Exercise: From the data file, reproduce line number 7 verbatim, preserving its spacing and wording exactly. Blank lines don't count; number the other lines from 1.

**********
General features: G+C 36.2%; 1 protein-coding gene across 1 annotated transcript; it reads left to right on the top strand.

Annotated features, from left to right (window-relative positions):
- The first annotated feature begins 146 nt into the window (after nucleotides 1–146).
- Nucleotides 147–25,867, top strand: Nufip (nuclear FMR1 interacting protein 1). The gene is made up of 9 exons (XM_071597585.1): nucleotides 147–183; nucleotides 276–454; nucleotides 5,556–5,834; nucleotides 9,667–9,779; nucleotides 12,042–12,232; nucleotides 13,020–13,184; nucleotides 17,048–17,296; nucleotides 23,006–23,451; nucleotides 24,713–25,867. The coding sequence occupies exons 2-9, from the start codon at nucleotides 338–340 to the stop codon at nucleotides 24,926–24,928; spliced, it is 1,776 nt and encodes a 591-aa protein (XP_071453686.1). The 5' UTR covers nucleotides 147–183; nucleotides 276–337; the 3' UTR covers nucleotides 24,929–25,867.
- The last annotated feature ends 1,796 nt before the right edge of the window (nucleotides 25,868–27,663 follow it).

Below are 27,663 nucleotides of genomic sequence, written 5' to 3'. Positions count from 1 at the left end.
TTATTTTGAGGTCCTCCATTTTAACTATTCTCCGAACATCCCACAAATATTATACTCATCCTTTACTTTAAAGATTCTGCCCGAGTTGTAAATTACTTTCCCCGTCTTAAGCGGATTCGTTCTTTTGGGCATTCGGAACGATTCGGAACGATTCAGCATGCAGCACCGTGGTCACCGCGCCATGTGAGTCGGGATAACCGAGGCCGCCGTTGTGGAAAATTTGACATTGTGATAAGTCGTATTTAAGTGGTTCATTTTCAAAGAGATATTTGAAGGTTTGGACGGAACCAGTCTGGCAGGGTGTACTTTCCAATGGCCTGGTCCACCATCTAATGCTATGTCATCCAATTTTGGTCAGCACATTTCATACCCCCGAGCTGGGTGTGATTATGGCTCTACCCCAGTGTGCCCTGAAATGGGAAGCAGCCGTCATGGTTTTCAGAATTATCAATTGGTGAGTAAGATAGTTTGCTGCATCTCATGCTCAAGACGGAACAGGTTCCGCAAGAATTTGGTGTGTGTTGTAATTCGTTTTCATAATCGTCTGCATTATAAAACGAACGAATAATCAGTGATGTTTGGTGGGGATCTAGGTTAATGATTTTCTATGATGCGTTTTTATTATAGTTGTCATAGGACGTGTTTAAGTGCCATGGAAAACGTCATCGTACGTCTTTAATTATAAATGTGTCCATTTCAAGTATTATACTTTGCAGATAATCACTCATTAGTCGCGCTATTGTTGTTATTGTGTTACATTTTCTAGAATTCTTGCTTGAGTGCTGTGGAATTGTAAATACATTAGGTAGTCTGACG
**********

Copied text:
TTATTTTGAGGTCCTCCATTTTAACTATTCTCCGAACATCCCACAAATATTATACTCATCCTTTACTTTAAAGATTCTGCCCGAGTTGTAAATTACTTTCCCCGTCTTAAGCGGATTCGTTCTTTTGGGCATTCGGAACGATTCGGAACGATTCAGCATGCAGCACCGTGGTCACCGCGCCATGTGAGTCGGGATAACCGAGGCCGCCGTTGTGGAAAATTTGACATTGTGATAAGTCGTATTTAAGTGGTTCATTTTCAAAGAGATATTTGAAGGTTTGGACGGAACCAGTCTGGCAGGGTGTACTTTCCAATGGCCTGGTCCACCATCTAATGCTATGTCATCCAATTTTGGTCAGCACATTTCATACCCCCGAGCTGGGTGTGATTATGGCTCTACCCCAGTGTGCCCTGAAATGGGAAGCAGCCGTCATGGTTTTCAGAATTATCAATTGGTGAGTAAGATAGTTTGCTGCATCTCATGCTCAAGACGGAACAGGTTCCGCAAGAATTTGGTGTGTGTTGTAATTCGTTTTCATAATCGTCTGCATTATAAAACGAACGAATAATCAGTGATGTTTGGTGGGGATCTAGGTTAATGATTTTCTATGATGCGTTTTTATTATAGTTGTCATAGGACGTGTTTAAGTGCCATGGAAAACGTCATCGTACGTCTTTAATTATAAATGTGTCCATTTCAAGTATTATACTTTGCAGATAATCACTCATTAGTCGCGCTATTGTTGTTATTGTGTTACATTTTCTAGAATTCTTGCTTGAGTGCTGTGGAATTGTAAATACATTAGGTAGTCTGACG